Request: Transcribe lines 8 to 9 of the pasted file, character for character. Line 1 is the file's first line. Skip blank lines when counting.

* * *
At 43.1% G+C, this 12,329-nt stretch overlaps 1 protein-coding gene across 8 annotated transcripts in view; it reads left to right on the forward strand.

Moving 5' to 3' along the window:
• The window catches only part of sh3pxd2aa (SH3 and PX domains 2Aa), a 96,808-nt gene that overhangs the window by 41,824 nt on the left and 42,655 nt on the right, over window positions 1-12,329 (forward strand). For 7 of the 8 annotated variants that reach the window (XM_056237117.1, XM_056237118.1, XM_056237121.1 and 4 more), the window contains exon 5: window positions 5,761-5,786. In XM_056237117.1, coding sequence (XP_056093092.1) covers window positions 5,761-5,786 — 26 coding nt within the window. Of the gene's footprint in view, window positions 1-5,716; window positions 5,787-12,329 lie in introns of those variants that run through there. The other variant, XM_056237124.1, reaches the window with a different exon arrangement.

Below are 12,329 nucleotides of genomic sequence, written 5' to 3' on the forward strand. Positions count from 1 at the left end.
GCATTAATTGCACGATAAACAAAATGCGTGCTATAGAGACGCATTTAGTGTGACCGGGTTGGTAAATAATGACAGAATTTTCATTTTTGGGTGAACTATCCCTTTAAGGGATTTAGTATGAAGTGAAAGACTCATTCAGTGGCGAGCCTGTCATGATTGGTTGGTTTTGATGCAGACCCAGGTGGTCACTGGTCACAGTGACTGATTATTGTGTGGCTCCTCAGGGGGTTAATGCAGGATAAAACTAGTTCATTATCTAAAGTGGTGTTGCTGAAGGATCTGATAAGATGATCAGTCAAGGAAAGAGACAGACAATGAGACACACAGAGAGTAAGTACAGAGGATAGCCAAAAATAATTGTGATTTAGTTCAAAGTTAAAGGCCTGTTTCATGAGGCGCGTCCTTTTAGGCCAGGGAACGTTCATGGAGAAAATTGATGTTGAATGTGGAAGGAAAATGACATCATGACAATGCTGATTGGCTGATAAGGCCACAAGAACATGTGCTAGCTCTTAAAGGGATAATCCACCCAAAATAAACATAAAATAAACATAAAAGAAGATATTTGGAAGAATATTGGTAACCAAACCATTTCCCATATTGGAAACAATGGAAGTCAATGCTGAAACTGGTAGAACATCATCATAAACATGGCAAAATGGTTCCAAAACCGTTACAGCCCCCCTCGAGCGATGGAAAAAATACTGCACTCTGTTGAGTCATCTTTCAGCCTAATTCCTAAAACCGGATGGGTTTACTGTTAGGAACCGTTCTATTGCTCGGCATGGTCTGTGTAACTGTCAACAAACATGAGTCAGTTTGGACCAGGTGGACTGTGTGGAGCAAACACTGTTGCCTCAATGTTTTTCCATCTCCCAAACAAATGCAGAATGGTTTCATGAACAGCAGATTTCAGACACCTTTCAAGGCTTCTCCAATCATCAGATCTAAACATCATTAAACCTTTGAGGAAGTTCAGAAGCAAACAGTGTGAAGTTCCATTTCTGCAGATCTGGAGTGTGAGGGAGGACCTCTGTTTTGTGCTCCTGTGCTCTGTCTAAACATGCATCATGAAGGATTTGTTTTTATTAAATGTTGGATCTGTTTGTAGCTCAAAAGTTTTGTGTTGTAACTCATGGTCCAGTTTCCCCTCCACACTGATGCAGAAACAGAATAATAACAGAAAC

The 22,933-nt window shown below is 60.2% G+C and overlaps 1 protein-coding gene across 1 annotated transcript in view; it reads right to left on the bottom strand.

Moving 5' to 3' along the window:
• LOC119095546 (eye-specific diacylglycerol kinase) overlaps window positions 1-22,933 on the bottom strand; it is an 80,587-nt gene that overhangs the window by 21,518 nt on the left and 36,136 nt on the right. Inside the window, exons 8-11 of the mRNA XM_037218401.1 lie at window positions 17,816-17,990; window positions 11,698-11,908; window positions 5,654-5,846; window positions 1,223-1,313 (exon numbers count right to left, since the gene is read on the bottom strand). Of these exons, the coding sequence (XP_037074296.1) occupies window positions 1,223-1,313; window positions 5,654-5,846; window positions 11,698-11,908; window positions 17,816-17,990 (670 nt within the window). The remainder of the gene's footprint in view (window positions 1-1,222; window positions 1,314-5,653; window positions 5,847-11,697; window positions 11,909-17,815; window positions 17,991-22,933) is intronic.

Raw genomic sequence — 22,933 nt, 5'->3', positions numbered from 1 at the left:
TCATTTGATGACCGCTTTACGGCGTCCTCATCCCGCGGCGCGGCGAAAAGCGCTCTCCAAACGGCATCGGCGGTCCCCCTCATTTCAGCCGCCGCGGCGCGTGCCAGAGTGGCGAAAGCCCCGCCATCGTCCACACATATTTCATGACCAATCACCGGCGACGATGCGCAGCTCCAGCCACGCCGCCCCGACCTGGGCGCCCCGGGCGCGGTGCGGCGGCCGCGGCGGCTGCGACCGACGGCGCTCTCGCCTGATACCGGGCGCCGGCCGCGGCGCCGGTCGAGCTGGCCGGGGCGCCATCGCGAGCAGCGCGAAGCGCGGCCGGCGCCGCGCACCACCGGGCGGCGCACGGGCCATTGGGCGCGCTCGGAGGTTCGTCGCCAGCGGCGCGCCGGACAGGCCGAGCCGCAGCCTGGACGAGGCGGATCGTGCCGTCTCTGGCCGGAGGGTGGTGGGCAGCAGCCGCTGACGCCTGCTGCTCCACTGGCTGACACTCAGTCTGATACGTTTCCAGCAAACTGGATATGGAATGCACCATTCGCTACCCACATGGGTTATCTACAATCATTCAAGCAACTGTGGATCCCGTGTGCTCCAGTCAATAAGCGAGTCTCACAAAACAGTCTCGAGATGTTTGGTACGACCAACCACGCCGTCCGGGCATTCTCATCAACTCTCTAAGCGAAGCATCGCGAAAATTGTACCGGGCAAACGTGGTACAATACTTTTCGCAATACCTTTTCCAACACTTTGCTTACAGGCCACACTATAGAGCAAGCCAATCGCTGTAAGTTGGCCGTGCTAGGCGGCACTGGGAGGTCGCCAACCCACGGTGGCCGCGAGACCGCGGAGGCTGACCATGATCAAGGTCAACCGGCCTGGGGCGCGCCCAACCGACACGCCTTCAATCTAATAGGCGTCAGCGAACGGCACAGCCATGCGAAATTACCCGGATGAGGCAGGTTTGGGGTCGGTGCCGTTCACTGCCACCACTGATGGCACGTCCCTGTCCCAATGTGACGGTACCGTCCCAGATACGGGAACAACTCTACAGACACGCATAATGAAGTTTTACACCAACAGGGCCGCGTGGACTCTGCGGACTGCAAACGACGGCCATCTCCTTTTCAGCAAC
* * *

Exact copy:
• LOC119095546 (eye-specific diacylglycerol kinase) overlaps window positions 1-22,933 on the bottom strand; it is an 80,587-nt gene that overhangs the window by 21,518 nt on the left and 36,136 nt on the right. Inside the window, exons 8-11 of the mRNA XM_037218401.1 lie at window positions 17,816-17,990; window positions 11,698-11,908; window positions 5,654-5,846; window positions 1,223-1,313 (exon numbers count right to left, since the gene is read on the bottom strand). Of these exons, the coding sequence (XP_037074296.1) occupies window positions 1,223-1,313; window positions 5,654-5,846; window positions 11,698-11,908; window positions 17,816-17,990 (670 nt within the window). The remainder of the gene's footprint in view (window positions 1-1,222; window positions 1,314-5,653; window positions 5,847-11,697; window positions 11,909-17,815; window positions 17,991-22,933) is intronic.

Raw genomic sequence — 22,933 nt, 5'->3', positions numbered from 1 at the left: